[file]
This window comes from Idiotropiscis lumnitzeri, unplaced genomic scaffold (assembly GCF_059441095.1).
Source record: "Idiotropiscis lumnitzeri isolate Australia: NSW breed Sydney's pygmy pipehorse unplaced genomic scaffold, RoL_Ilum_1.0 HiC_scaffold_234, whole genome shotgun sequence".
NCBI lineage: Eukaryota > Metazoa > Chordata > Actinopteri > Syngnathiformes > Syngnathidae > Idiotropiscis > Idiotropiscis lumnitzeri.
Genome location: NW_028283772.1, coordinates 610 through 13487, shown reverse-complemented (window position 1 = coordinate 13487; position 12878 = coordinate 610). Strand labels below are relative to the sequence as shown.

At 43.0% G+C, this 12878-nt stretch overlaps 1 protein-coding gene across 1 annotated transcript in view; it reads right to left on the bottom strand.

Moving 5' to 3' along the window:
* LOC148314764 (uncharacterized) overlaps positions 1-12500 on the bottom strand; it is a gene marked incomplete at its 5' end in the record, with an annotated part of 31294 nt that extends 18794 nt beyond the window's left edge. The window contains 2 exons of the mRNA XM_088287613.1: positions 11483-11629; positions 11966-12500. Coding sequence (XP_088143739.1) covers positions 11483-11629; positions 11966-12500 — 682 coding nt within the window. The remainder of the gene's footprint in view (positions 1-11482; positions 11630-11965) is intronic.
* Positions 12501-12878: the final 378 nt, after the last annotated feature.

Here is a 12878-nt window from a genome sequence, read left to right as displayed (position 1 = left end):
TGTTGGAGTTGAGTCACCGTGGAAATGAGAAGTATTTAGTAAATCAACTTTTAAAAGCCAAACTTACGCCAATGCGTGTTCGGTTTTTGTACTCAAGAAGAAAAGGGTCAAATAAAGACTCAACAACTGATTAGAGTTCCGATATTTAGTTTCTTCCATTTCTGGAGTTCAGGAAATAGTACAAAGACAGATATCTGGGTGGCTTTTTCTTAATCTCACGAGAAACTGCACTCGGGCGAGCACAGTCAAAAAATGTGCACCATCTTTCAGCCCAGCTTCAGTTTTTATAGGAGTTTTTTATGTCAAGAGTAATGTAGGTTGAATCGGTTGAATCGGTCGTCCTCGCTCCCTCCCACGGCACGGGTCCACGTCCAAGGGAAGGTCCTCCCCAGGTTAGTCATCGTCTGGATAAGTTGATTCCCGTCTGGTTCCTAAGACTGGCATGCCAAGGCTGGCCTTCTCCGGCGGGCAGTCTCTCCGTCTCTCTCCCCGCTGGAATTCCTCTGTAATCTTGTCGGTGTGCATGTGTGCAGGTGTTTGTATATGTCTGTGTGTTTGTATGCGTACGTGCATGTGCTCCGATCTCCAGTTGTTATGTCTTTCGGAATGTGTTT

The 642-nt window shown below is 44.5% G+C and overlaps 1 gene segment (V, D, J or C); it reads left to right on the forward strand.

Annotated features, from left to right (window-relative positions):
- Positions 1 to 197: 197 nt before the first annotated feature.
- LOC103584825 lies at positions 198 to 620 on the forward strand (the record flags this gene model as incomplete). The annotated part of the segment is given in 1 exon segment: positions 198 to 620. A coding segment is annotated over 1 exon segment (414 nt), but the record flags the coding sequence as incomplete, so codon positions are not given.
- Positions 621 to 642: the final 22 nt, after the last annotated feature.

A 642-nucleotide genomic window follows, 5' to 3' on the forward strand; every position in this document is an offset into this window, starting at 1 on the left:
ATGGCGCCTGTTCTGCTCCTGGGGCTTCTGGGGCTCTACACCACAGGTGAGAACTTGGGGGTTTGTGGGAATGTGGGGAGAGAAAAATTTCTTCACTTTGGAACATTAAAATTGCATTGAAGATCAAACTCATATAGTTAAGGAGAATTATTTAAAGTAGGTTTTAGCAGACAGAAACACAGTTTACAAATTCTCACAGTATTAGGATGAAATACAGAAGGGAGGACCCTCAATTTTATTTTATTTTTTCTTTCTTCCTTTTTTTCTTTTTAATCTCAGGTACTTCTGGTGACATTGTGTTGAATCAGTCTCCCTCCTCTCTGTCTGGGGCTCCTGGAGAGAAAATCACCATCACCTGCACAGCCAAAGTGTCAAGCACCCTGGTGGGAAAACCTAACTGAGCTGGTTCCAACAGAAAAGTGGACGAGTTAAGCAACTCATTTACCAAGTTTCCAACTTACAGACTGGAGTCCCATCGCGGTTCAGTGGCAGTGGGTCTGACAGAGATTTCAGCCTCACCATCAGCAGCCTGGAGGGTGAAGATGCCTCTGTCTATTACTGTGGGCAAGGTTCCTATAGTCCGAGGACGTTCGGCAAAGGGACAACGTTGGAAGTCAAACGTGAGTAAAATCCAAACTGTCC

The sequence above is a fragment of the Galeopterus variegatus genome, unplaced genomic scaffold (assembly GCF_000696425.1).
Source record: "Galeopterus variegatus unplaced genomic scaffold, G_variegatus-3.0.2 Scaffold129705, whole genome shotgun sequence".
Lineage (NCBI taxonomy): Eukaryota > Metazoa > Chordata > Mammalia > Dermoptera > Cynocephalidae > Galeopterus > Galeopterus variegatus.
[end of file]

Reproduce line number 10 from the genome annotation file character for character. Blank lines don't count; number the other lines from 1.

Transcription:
TGTTGGAGTTGAGTCACCGTGGAAATGAGAAGTATTTAGTAAATCAACTTTTAAAAGCCAAACTTACGCCAATGCGTGTTCGGTTTTTGTACTCAAGAAGAAAAGGGTCAAATAAAGACTCAACAACTGATTAGAGTTCCGATATTTAGTTTCTTCCATTTCTGGAGTTCAGGAAATAGTACAAAGACAGATATCTGGGTGGCTTTTTCTTAATCTCACGAGAAACTGCACTCGGGCGAGCACAGTCAAAAAATGTGCACCATCTTTCAGCCCAGCTTCAGTTTTTATAGGAGTTTTTTATGTCAAGAGTAATGTAGGTTGAATCGGTTGAATCGGTCGTCCTCGCTCCCTCCCACGGCACGGGTCCACGTCCAAGGGAAGGTCCTCCCCAGGTTAGTCATCGTCTGGATAAGTTGATTCCCGTCTGGTTCCTAAGACTGGCATGCCAAGGCTGGCCTTCTCCGGCGGGCAGTCTCTCCGTCTCTCTCCCCGCTGGAATTCCTCTGTAATCTTGTCGGTGTGCATGTGTGCAGGTGTTTGTATATGTCTGTGTGTTTGTATGCGTACGTGCATGTGCTCCGATCTCCAGTTGTTATGTCTTTCGGAATGTGTTT